Over the past few years, there’s been a rise in so-called fact-checkers. Sometimes, these fact-checkers are responsible for overseeing political debates or speeches and then pointing out inaccuracies.
In other cases, fact-checkers are tasked with the responsibility of adding disclaimers onto social media posts. It is all too common on mainstream social networking sites like Twitter, Facebook, and Instagram.
However, as many Americans have noted, fact-checkers are far from the unbiased heralds of truth they pretend to be. Red State is drawing attention to yet another fact-checker who exposed her leftist bias.
Associated Press (AP) reporter and fact-checker Amanda Seitz are in the hot seat. Seitz recently penned an article for AP where she accused former President Trump of “inciting” hatred.
Throughout the piece, Seitz lamented the quality of posts on Facebook that occurred during May 2020, around the period of George Floyd’s death. This AP fact-checker also took issue with Trump warning looters and rioters about the consequences of burning buildings, destroying property, etc.
Seitz declared Trump’s warning to the agitators in Minneapolis, Minnesota arrived on May 28, 2020. Later, she declared the then-president’s remarks engendered a surge of “hate speech” on the internet.
Ironically, what this AP fact-checker failed to do was check her facts. As it turns out, Trump’s warning for the rioters and looters was posted on May 29, in the wee morning hours, not on May 28.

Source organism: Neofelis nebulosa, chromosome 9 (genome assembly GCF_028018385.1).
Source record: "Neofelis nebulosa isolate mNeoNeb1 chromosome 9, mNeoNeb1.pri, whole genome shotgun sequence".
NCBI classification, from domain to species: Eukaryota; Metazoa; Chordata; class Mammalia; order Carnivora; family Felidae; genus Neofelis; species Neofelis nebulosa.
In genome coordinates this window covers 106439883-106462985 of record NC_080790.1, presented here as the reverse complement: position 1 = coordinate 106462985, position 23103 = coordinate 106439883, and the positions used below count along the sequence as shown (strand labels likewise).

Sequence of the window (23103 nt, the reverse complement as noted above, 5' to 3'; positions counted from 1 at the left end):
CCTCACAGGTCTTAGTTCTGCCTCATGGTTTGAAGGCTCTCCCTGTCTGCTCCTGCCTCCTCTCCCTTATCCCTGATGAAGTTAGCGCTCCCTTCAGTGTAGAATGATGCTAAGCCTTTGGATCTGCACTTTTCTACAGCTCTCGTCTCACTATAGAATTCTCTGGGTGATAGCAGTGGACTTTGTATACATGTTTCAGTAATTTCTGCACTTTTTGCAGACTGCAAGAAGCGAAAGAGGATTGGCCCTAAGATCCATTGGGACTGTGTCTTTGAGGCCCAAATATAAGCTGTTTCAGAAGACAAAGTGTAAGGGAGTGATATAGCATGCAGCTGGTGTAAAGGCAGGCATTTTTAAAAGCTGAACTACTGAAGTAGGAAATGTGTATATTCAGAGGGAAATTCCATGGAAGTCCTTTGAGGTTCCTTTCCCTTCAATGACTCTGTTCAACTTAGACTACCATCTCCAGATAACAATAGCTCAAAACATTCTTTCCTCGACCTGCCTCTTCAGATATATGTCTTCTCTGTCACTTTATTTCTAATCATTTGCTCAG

In claiming that Trump incited violence on May 28, Seitz sought to narrate that the former president’s remarks caused violent demonstrations to “engulf” cities nationwide. Yet, this false narrative falls apart, given the inaccuracy of the timeline Seitz presented.
If fact-checkers want to be seen as credible sources of truth and unbiased information, they need to conduct themselves accordingly. The false narrative sewn throughout Seitz’s AP article is all the more reason why conservatives remain consistently outspoken against the apparent bias of fact-checkers.
Many folks are going to read Seitz’s article and believe every word she wrote. They won’t take time to do a deep dive and realize Seitz’s entire narrative crumbles because the timeline of events doesn’t support what she’s saying.
Perhaps the Associated Press should have had someone else fact-check Seitz’s article before it went live. Another option would be for fact-checkers to shed themselves of anti-conservative, anti-Trump bias and realign their focus on truth rather than personal opinions or vendettas.